Programma

9:30     Ontvangst

10:00   Welkom – Arie van Steensel (Universiteit van Amsterdam)

10:15   Historische @tlas Nijmegen – Wouter Daemen (Regionaal Archief Nijmegen)

10:45   Van gedrukte kaart over wetenschappelijke databank naar publieksvriendelijke kaartapplicatie: of hoe MAGIS Brugge tot stand kwam – Elien Vernackt (MAGIS, Brugge)

11:15   Koffie

11:30   Historisch Leiden in kaart: verleden, heden, toekomst – Ellen Gehring (Erfgoed Leiden en Omstreken)

12:00   Georeferentie en rubbersheeting van oude kaarten – Jan Hartmann (Universiteit van Amsterdam / HISGIS)

12:30   Lunch

13:30   De mogelijkheden van Space Syntax in de praktijk – Marlous Craane (Antea Group)

14:00   GIStorical Antwerp. Historisch Antwerpen en omgeving ruimtelijk bekeken – Iason Jongepier (Universiteit Antwerpen)

14:30   Koffie

14:45   Parallelsessies: expertcommentaar op (onderzoeks)plannen of beknopte instructie GIS-software (ArcGIS/QGIS)

16:00   Discussie onder leiding van Roos van Oosten (Universiteit Leiden)

16:30   Afsluiting en borrel

Locatie

Universiteit van Amsterdam

Roeterseilandcampus, Gebouw J/K, zaal JK 1.18

Valckenierstraat 65-67

1018 XE Amsterdam

Aanmelding en vragen

Aanmelden kan tot en met 15 juni 2016 per email bij Carlijn van der Baan (c.a.vanderbaan@uva.nl). Graag willen wij u vragen om bij deze aanmelding aan te geven naar welke parallelsessie uw voorkeur uitgaat. Als u graag wilt deelnemen aan de netwerksessie over onderzoeksplannen, dan kunt u uw ideeën (projectaanvragen, samenwerkingsinitiatieven) ook van tevoren toesturen.

Voor overige vragen kunt u contact opnemen met de organisator: Arie van Steensel (a.vansteensel@uva.nl).

Deze workshop is mogelijk gemaakt door financiële steun van NWO.

Conference Sessions on Urban Communities, 1300-1650

As part of our research on the history of late-medieval and early modern urban communities, my colleague Dr Justin Colson (University of Exeter) and I are organising two conference panels this year. We have brought together two sets of promising papers: one about new social and economic perspectives on the formation of urban communities in pre-modern Europe; the other about new (digital) methodologies that have been developed to examine urban life. The sessions are:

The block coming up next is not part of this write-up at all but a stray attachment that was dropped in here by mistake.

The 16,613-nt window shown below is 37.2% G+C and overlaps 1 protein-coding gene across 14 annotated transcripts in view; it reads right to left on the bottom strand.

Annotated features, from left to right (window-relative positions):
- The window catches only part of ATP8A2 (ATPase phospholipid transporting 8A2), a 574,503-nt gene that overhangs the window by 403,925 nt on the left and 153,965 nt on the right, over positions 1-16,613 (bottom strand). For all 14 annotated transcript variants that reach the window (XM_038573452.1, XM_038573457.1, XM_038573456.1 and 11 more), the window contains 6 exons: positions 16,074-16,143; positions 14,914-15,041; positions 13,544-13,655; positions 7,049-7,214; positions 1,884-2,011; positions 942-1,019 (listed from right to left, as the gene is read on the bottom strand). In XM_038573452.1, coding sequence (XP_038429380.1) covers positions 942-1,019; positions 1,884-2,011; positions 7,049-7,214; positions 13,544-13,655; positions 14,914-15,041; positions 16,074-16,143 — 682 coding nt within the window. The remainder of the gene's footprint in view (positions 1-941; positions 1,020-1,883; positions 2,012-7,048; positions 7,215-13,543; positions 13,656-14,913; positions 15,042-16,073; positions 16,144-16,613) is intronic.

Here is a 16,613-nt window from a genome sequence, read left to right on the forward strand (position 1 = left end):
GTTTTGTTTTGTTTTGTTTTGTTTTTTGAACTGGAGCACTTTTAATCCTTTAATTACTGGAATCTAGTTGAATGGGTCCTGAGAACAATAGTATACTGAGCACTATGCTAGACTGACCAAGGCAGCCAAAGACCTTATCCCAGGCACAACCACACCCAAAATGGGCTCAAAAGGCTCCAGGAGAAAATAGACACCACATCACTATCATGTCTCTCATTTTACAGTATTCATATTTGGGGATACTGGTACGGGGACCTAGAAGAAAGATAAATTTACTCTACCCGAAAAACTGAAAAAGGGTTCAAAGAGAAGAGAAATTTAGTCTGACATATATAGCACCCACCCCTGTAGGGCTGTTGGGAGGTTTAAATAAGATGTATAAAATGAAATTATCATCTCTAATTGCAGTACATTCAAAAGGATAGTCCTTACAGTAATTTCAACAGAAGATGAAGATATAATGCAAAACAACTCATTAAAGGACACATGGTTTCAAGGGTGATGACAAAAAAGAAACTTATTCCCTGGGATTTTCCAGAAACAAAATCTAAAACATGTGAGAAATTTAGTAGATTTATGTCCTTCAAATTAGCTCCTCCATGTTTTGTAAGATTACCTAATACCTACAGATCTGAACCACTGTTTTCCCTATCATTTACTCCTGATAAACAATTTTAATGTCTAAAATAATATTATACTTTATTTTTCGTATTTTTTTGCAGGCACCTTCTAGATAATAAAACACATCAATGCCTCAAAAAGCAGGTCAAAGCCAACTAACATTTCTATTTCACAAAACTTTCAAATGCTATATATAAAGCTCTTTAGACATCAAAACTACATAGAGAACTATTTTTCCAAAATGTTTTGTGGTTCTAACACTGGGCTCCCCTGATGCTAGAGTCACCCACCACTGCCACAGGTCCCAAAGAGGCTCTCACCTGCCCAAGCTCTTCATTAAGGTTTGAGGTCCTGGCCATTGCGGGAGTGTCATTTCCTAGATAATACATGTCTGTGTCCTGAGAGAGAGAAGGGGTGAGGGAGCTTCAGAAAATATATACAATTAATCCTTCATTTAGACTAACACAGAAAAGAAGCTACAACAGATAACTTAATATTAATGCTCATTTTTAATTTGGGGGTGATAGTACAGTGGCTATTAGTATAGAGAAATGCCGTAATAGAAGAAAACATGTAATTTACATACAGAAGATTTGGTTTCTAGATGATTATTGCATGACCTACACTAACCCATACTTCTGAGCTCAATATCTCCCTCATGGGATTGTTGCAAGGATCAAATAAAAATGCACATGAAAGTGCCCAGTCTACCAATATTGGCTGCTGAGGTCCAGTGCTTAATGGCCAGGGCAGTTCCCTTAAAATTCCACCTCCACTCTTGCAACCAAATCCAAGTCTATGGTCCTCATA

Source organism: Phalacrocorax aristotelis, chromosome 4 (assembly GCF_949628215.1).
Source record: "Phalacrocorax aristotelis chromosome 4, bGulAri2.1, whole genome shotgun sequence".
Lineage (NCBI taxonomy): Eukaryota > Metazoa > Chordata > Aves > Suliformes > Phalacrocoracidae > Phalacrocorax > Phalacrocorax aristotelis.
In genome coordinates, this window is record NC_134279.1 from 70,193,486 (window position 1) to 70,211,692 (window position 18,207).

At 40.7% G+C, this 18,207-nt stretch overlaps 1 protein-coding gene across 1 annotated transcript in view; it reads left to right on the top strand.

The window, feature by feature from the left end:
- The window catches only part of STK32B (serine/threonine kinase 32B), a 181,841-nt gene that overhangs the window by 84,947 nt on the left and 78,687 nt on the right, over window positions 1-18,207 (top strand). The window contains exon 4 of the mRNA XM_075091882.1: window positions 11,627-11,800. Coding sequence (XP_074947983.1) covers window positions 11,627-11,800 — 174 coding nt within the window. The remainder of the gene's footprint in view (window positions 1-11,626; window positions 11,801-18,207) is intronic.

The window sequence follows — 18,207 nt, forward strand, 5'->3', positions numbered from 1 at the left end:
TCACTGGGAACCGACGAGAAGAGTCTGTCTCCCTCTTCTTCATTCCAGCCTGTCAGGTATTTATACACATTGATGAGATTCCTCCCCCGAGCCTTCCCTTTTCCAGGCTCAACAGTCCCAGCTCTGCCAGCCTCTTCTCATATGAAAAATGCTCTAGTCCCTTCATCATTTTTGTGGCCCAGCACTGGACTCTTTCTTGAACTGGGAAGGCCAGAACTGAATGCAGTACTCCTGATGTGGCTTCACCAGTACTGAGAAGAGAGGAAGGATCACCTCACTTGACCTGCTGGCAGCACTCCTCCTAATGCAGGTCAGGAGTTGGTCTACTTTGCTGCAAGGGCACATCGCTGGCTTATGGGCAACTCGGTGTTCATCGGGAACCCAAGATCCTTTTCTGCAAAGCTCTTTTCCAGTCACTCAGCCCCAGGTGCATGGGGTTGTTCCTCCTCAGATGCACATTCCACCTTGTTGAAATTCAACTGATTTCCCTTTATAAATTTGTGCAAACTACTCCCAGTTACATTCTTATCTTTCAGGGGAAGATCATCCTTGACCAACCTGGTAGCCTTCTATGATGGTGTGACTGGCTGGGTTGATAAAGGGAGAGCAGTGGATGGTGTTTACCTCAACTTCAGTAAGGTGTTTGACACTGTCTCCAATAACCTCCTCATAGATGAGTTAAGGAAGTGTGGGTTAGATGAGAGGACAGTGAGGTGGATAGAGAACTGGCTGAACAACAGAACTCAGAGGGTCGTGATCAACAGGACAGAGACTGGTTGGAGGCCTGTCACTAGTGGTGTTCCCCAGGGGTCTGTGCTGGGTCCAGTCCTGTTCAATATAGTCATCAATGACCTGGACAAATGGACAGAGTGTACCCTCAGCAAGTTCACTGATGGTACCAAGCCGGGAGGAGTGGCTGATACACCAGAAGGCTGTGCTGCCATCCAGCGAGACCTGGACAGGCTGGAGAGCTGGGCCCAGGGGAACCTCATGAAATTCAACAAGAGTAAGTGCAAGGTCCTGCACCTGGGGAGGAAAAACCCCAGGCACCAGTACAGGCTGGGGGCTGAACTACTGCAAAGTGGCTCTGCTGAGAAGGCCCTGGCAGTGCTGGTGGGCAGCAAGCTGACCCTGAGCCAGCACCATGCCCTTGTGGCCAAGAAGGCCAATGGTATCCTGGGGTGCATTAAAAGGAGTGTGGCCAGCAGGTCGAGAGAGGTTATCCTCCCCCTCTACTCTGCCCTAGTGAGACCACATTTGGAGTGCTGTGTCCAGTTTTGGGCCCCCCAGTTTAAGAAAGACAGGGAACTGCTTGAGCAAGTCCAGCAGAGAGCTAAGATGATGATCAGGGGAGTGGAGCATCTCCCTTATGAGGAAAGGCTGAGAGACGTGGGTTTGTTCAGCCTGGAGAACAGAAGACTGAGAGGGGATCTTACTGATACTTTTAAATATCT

I will also present papers at both events myself, although in different panels, which are titled:

  • Guild Welfare in Urban Europe, c.1300-1550
  • The Building Blocks of Communities? Urban Neighbourhoods in Late-Medieval Europe

Call for Papers: EAUH 2014

Call for Papers for a Session: ‘Studying Urban Communities in Pre-Modern Europe: Connecting Theories and Methodologies’ at the 12th International Conference on Urban History, Portugal, Lisbon, 3-6 September 2014

Deadline for abstracts: 15 November 2013

Organisers: Justin Colson (University of Exeter) and Arie van Steensel (Utrecht University)

Towns and cities in medieval and early modern Europe were not unified, homogenous entities, but were comprised of numerous interwoven communities, just as cities are today. Yet how were these urban communities defined within pre-modern Europe? Urban communities are frequently regarded as having been defined by institutions and by shared interests, ranging from occupation to location of residence and even ethnicity. Yet did political and economic structures and institutions define community, or conversely, were those institutions and patterns a result of communal identities and practices? Therefore, did changing institutional and political forms of the early modern period result in social change, or were they more symptomatic of this occurring?
This session examines this interplay at the period of transition between medieval and modern periods to re-examine debates relating both to the emergence of ‘modern’ forms of association, and the perceived decline of ‘traditional community’. In recent years historians from throughout Europe have been revaluating these issues from both perspectives. While many have followed Henri Lefebvre’s concepts of space and place to examine the city itself as an influence upon communities, others have embraced Keith Wrightson’s questioning of whether the medieval city had ever been more ‘neighbourly’ than the early modern.
Historians have also employed new perspectives and methodologies to examine pre-modern urban life, focusing upon such questions as citizenship, neighbourhood, migration, the role of guilds and fraternities, religious organisation and difference, and household strategies. The availability of different sources and the difference in social and political forms throughout Europe will offer a host of perspectives and comparisons of the forms of urban sociability and organisation.